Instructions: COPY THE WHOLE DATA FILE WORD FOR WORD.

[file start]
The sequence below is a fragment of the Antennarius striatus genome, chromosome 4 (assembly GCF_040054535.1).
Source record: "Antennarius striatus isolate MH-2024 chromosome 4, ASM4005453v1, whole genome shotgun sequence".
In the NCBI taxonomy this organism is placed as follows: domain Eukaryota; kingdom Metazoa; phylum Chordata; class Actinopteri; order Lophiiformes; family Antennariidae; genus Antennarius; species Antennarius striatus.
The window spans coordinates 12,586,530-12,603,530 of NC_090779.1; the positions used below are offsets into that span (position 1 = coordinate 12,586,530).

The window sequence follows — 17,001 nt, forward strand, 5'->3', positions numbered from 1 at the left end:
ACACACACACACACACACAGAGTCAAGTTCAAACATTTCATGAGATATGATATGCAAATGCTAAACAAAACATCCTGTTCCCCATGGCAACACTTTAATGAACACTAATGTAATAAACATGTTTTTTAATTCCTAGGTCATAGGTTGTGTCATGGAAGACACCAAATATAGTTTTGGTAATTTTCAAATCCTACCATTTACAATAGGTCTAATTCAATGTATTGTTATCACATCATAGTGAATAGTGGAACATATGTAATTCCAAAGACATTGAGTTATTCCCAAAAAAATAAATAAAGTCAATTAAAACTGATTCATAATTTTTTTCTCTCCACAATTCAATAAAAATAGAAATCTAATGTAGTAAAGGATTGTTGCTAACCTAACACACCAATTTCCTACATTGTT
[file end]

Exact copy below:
The sequence below is a fragment of the Antennarius striatus genome, chromosome 4 (assembly GCF_040054535.1).
Source record: "Antennarius striatus isolate MH-2024 chromosome 4, ASM4005453v1, whole genome shotgun sequence".
In the NCBI taxonomy this organism is placed as follows: domain Eukaryota; kingdom Metazoa; phylum Chordata; class Actinopteri; order Lophiiformes; family Antennariidae; genus Antennarius; species Antennarius striatus.
The window spans coordinates 12,586,530-12,603,530 of NC_090779.1; the positions used below are offsets into that span (position 1 = coordinate 12,586,530).

The window sequence follows — 17,001 nt, forward strand, 5'->3', positions numbered from 1 at the left end:
ACACACACACACACACACAGAGTCAAGTTCAAACATTTCATGAGATATGATATGCAAATGCTAAACAAAACATCCTGTTCCCCATGGCAACACTTTAATGAACACTAATGTAATAAACATGTTTTTTAATTCCTAGGTCATAGGTTGTGTCATGGAAGACACCAAATATAGTTTTGGTAATTTTCAAATCCTACCATTTACAATAGGTCTAATTCAATGTATTGTTATCACATCATAGTGAATAGTGGAACATATGTAATTCCAAAGACATTGAGTTATTCCCAAAAAAATAAATAAAGTCAATTAAAACTGATTCATAATTTTTTTCTCTCCACAATTCAATAAAAATAGAAATCTAATGTAGTAAAGGATTGTTGCTAACCTAACACACCAATTTCCTACATTGTT